Industry and Transportation Lecture 10
Primary secondary tertiary quaternary Pre-Industry Early industry Late Industry Post Industry Types of Economic Activities
Where did the Industry Originate? <ul><li>The modern concept of Industry (meaning the manufacturing of goods in a factory)...
Industrial Revolution
What is so important about I.R? <ul><li>Before, industry was geographically dispersed across the landscape. </li></ul><ul>...
Industrial Revolution Population and Urbanization Technology and Pollution
Was-Balt: Urbanization Change                                                                                             ...
Two hundred years of urban growth for the Baltimore-Washington region. Red pixels denote urban land use as defined by both...
 
How Industry have Progressed? <ul><li>Villages </li></ul><ul><li>Factory Industry – site specific </li></ul><ul><li>Transp...
Transportation Evolution
Transportation
Continental Airlines, Inc
 
Continental Airlines, Inc
 
Population Density - 1990
Where would the factory be locate when? <ul><li>Raw materials are found everywhere? </li></ul><ul><li>Raw materials are fi...
Transportation
Why the evolution of Transportation important? <ul><li>Time </li></ul><ul><li>Distance </li></ul><ul><li>Cost </li></ul>
Weber’s Location Theory <ul><li>Weber’s analysis focus on the role of transportation. </li></ul><ul><li>He devised a model...
Geography of Manufacturing <ul><li>Alfred Weber (1868-1958) </li></ul><ul><ul><li>Focused on the role of transport costs <...
 
Where to Place Industries? <ul><li>Market-oriented Manufacturing </li></ul><ul><li>Perishable – Ex. Baking bread- because ...
 
Weber’s Location Theory
Determining Location Today <ul><li>Weber’s factors still relevant </li></ul><ul><li>Falling transport costs </li></ul><ul>...
 
 
Manufacturing in the U.S. <ul><li>Highest world output at $1.6 trillion </li></ul><ul><li>Falling statistics </li></ul><ul...
What factors involved in location of Manufacturing? <ul><li>Raw materials </li></ul><ul><li>Behavioral factors </li></ul><...
Diffusion of the Industrial Revolution Fig. 11-1: The Industrial Revolution originated in areas of northern England. Facto...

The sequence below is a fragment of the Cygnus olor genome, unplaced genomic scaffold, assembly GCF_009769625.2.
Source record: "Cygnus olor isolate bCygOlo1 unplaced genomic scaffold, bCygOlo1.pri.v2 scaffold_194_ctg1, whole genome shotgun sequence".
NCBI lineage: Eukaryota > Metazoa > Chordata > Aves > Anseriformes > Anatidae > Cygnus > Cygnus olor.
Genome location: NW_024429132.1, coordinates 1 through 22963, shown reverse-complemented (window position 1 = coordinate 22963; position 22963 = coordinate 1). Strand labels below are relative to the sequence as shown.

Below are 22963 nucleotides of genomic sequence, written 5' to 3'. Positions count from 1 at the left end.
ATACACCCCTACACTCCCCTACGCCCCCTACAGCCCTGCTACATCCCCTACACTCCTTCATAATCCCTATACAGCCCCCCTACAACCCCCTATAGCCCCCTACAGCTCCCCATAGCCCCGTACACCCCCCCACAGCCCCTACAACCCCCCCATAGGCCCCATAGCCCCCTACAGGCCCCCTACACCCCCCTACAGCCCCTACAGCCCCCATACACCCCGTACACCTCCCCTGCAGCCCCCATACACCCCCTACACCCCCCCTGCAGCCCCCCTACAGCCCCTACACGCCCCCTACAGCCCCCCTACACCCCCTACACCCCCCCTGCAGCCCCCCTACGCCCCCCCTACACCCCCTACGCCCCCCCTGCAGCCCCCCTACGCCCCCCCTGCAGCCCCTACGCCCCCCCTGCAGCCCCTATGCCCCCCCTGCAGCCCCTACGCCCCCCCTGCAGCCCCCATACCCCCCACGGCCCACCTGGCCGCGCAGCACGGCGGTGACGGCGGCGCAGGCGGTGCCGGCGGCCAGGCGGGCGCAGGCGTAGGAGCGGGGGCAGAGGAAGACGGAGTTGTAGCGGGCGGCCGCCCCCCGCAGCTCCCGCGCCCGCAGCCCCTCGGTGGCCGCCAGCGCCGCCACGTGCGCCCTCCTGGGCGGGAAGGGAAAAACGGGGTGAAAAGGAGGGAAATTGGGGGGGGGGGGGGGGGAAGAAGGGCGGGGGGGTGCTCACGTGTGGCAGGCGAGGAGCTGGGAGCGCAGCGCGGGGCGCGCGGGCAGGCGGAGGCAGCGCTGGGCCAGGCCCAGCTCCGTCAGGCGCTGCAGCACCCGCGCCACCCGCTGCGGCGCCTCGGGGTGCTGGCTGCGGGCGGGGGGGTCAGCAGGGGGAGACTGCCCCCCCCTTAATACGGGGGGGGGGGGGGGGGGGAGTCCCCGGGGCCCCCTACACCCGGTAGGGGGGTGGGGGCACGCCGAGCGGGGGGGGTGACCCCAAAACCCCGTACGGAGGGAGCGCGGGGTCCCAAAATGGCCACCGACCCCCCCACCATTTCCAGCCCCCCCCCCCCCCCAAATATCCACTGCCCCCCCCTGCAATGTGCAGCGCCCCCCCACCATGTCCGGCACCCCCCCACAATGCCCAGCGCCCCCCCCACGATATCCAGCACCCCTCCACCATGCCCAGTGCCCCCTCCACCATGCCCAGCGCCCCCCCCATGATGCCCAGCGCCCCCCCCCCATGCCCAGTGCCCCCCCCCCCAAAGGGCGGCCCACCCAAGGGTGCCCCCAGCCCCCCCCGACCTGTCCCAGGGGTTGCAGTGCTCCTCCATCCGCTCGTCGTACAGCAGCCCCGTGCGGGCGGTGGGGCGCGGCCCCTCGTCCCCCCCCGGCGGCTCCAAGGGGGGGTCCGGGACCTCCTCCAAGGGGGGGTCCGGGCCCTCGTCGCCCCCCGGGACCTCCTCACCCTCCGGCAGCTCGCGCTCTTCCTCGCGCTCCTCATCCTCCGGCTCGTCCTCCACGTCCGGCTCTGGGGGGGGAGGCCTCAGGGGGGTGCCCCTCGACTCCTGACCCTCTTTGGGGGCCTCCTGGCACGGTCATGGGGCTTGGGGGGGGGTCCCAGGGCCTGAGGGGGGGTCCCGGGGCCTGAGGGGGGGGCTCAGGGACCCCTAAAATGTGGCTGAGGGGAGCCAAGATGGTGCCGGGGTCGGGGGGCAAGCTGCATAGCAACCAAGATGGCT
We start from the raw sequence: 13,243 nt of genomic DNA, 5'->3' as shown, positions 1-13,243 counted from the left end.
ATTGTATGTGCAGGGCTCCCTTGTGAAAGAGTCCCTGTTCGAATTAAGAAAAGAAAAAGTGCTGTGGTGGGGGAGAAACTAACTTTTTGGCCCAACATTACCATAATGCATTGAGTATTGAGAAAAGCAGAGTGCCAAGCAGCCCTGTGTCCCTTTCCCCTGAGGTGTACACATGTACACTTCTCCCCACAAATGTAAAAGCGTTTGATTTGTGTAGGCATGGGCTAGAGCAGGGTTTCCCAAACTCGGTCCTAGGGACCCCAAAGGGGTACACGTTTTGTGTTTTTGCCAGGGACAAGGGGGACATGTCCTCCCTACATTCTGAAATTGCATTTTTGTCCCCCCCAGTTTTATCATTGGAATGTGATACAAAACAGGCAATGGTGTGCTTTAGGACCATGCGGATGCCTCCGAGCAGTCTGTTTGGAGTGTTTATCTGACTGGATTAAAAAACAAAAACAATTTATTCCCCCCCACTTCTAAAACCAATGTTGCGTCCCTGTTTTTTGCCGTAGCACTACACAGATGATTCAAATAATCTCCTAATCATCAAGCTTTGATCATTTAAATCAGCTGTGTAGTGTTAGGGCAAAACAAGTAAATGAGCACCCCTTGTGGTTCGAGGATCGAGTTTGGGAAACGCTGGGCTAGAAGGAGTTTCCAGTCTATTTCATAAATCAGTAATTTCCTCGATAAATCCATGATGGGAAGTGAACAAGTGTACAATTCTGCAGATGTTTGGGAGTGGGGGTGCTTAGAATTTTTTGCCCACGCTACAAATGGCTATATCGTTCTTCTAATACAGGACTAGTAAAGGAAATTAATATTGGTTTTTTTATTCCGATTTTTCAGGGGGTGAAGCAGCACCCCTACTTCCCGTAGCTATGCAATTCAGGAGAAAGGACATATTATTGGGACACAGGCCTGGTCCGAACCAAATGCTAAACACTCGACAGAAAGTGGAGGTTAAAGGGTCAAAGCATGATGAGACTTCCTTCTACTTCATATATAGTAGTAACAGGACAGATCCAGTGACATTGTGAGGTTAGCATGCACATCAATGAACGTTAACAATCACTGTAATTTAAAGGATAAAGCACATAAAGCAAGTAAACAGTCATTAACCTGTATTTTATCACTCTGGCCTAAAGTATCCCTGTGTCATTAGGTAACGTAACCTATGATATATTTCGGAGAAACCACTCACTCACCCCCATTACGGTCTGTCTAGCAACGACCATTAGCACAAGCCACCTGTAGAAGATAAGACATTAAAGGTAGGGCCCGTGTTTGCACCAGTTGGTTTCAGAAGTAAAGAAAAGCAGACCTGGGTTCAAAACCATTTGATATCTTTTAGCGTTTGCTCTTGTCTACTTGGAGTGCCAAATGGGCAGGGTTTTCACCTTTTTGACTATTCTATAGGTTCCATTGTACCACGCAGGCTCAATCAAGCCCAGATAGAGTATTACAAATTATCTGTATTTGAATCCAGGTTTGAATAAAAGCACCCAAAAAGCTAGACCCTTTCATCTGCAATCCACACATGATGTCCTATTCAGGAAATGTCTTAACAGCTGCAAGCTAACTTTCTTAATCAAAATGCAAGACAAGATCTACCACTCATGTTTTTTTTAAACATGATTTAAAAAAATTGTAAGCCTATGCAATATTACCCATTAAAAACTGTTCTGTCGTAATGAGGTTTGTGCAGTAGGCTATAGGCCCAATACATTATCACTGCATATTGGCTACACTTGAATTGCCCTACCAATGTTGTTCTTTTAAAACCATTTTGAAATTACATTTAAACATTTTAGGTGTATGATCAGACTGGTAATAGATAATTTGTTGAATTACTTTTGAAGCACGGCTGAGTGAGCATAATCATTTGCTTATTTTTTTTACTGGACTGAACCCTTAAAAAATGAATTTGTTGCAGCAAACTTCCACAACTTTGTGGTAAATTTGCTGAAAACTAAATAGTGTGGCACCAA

Diffusion of Railways Fig. 11-2: The year by which the first railway  opened shows the diffusion of railways and  the Indu...
Manufacturing Regions Fig. 11-3: The world’s major manufacturing regions are found in North America, Europe, and East Asia...
Industrial Regions of North America Manufacturing was more expensive in the US than in Britain because  labor  was scares,...
ePodunk Inc
Industrial Regions of North America New England  (began with Cotton textiles and cheap immigrant labor); Middle Atlantic  ...
The Maryland Port Administration
Manufacturing Value Change The value and growth of manufacturing in major metropolitan areas in the U.S. between  1972 and...
 
Manufacturing Centers in Western  Europe Rhine- Ruhr Valley-  Location of rivers, industry is dispersed rather than concen...
Manufacturing Centers in Eastern Europe and Russia Major manufacturing centers are clustered in European Russia and the  U...
 
Manufacturing Centers in East Asia Fig. 11-8: Many industries in China are clustered in three centers near the east coast....
Why do Industries have different Distributions? <ul><li>Industry seeks to maximize profits by minimizing  </li></ul><ul><l...
Manufacturing <ul><li>Early stage </li></ul><ul><ul><li>Close to resource </li></ul></ul><ul><ul><li>Near water power, wat...
Copper Industry in North America Is a good example of Locating near the source  of heavy bulky inputs to  minimize transpo...
Integrated Steel Mills Steelmaking is another bulk-reducing that has traditionally has been located to minimize the cost o...
Steel Minimills Fig. 11-11: Minimills produce steel from scrap metal, and they are distributed around the country near loc...
Location of Beer Breweries Fig. 11-12: Beer brewing is a bulk-gaining industry that needs to be located near consumers.  B...
Casualty of the Recession: 2009 <ul><li>http://www.nytimes.com/interactive/2009/03/03/us/20090303_LEONHARDT.html </li></ul...
United States Economy General Welfare 2006 2007 2008 2009 U.S. GDP growth (annual percent change) 2.7 2.1 0.4 -2.4 U.S. fe...
Globalization <ul><li>“ The 1970s marked the emergence of globalization as the latest stage in the evolution of the global...
 
Globalization <ul><li>What is  Globalization ??? </li></ul><ul><li>Globalization is creating two types of people cut acros...
What are the components of Globalization <ul><li>Capital </li></ul><ul><li>Cheap Labor </li></ul><ul><li>Infrastructure </...
Globalization Model GLOBALIZATION More Develop Less Develop X factor: Nike, Wal-Mart, Toyota, etc. Raw Material and Cheap ...
Country A: United States: Markets, Capital Tech Country B: Colombia: Natural Resources  Country C: Vietnam: Cheap Labor